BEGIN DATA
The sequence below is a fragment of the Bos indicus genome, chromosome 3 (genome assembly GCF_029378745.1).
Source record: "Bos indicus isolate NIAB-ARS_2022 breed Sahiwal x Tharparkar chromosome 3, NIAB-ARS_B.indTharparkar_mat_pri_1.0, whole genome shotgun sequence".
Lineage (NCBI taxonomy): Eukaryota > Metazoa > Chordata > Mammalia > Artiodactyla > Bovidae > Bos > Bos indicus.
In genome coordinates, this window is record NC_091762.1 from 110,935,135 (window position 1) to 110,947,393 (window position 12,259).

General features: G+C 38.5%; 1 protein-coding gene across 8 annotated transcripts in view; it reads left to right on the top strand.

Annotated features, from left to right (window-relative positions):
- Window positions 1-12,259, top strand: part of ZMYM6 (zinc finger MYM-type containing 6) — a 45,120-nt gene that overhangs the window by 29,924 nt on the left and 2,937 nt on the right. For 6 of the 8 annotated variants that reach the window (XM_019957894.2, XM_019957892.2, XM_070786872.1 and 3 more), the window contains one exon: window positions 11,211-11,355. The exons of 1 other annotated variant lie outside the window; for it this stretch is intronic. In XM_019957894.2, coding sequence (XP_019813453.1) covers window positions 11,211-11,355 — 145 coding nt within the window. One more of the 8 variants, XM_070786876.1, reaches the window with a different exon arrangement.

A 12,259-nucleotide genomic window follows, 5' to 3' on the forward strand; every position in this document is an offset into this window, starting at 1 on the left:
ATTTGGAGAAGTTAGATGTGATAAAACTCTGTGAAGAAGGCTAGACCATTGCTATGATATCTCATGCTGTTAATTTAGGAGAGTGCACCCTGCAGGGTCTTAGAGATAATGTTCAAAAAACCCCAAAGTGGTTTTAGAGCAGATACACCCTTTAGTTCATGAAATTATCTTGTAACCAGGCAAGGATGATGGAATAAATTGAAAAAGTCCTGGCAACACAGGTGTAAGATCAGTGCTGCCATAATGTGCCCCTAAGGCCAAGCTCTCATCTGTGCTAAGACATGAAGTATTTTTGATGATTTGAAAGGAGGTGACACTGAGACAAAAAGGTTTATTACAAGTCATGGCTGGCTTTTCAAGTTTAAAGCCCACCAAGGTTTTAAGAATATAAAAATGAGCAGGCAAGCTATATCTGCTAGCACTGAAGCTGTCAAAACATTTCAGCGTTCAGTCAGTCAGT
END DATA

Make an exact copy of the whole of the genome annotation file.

The sequence below is a fragment of the Bos indicus genome, chromosome 3 (genome assembly GCF_029378745.1).
Source record: "Bos indicus isolate NIAB-ARS_2022 breed Sahiwal x Tharparkar chromosome 3, NIAB-ARS_B.indTharparkar_mat_pri_1.0, whole genome shotgun sequence".
Lineage (NCBI taxonomy): Eukaryota > Metazoa > Chordata > Mammalia > Artiodactyla > Bovidae > Bos > Bos indicus.
In genome coordinates, this window is record NC_091762.1 from 110,935,135 (window position 1) to 110,947,393 (window position 12,259).

General features: G+C 38.5%; 1 protein-coding gene across 8 annotated transcripts in view; it reads left to right on the top strand.

Annotated features, from left to right (window-relative positions):
- Window positions 1-12,259, top strand: part of ZMYM6 (zinc finger MYM-type containing 6) — a 45,120-nt gene that overhangs the window by 29,924 nt on the left and 2,937 nt on the right. For 6 of the 8 annotated variants that reach the window (XM_019957894.2, XM_019957892.2, XM_070786872.1 and 3 more), the window contains one exon: window positions 11,211-11,355. The exons of 1 other annotated variant lie outside the window; for it this stretch is intronic. In XM_019957894.2, coding sequence (XP_019813453.1) covers window positions 11,211-11,355 — 145 coding nt within the window. One more of the 8 variants, XM_070786876.1, reaches the window with a different exon arrangement.

A 12,259-nucleotide genomic window follows, 5' to 3' on the forward strand; every position in this document is an offset into this window, starting at 1 on the left:
ATTTGGAGAAGTTAGATGTGATAAAACTCTGTGAAGAAGGCTAGACCATTGCTATGATATCTCATGCTGTTAATTTAGGAGAGTGCACCCTGCAGGGTCTTAGAGATAATGTTCAAAAAACCCCAAAGTGGTTTTAGAGCAGATACACCCTTTAGTTCATGAAATTATCTTGTAACCAGGCAAGGATGATGGAATAAATTGAAAAAGTCCTGGCAACACAGGTGTAAGATCAGTGCTGCCATAATGTGCCCCTAAGGCCAAGCTCTCATCTGTGCTAAGACATGAAGTATTTTTGATGATTTGAAAGGAGGTGACACTGAGACAAAAAGGTTTATTACAAGTCATGGCTGGCTTTTCAAGTTTAAAGCCCACCAAGGTTTTAAGAATATAAAAATGAGCAGGCAAGCTATATCTGCTAGCACTGAAGCTGTCAAAACATTTCAGCGTTCAGTCAGTCAGT